When the defined schedule triggers backups, you will see them under Snapshots.
2) Backup Automation Using AWS Backup
AWS Backup is a fully managed service that is used to automate backups on AWS (though it can be implemented on-premises as well, by using AWS Storage Gateway). Compared to Data Lifecycle Manager, it is a much more powerful tool, and it can serve as a centralized location for configuring and monitoring backups.
AWS Backup can be used not only for EBS volumes, but also for RDS databases, DynamoDB tables, Storage Gateway volumes, and even EFS file systems.
To start, open the AWS Backup service.
Click on Backup plans (or Manage Backup plans), and then Create Backup plan.
There, you have a couple of options.
You can start by using an existing plan and choosing an option such as “Daily 35-day retention” or “Daily Monthly 1yr Retention.” In this example, we are going to start from scratch, so pick Build a new plan.
After naming your plan, you will configure the backup rule—or, more specifically, a schedule that will be followed for creating backups. Make sure you set the desired backup window (if using a custom one, UTC is always used and can’t be changed) and the frequency of execution.
You can also create the life cycle settings and either transition the backups to Amazon Glacier cold storage or expire them completely.
Below that section is the one in which you pick the Backup vault. You can either use the default one or select a custom vault if you’re looking for logical separation. As with the Data Lifecycle Manager, you can add tags to your backups if needed.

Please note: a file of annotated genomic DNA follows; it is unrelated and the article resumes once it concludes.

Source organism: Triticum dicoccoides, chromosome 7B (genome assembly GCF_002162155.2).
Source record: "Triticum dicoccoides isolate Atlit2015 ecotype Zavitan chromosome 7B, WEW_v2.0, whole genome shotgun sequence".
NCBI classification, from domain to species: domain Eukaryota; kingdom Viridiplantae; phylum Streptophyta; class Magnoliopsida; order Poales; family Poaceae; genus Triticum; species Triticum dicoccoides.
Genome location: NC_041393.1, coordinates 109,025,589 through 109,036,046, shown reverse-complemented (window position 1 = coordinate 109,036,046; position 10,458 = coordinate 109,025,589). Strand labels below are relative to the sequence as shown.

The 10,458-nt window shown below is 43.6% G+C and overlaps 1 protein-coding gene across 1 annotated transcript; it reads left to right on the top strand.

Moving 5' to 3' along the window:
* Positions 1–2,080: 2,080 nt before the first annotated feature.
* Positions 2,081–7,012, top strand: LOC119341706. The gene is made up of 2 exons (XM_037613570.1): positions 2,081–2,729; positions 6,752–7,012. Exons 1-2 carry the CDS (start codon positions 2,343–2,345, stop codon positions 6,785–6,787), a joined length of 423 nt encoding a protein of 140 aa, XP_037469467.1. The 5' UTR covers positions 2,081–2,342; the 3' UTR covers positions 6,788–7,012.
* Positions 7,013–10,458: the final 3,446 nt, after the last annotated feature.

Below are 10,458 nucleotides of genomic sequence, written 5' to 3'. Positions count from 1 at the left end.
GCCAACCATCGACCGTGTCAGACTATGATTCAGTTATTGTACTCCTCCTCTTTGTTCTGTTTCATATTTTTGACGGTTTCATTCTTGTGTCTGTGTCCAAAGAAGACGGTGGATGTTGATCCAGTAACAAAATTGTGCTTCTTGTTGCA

After you’re done and your plan is created, it is time to assign resources to it.
Resources can be assigned by using tags or by adding them based on the Resource ID.
With the plan created and the resources assigned, your AWS Backup is ready.
You can go back to the AWS Backup dashboard and actually see the backup (and also restore) jobs. The screenshot below shows that there is a backup job in progress.
After the backup has been completed, the dashboard will be updated accordingly, as shown below.
With AWS Backup, you can easily initiate the restore of your backups. This can be very convenient, especially in a disaster recovery situation when multiple volumes may need to be restored quickly.
3) Schedule Automated Amazon EBS Snapshots Using CloudWatch Events
The last backup method we will examine is EBS Snapshot creation using CloudWatch events. To implement this process, you will use a CloudWatch rule.
Click on Create rule, and pick Schedule under Event Source.
This will give you two options: you can either have this rule triggered using a fixed rate (every X minutes, hours, or days), or you can use a cron expression, which gives you much more flexibility. For example, you can have an event that triggers every Wednesday, Thursday, and Friday at 6pm. You will also see a preview of your next ten trigger dates. Do note that all times are presented in GMT.
After configuring the desired schedule, click on Add Target and chose “EC2 CreateSnapshot API call” from the list. Then, copy the volume ID of the volume you want to backup. You can leave the option to create a new role, unless you have one already.
Click on Configure details, name your rule, and give it description. After that, you are ready to go.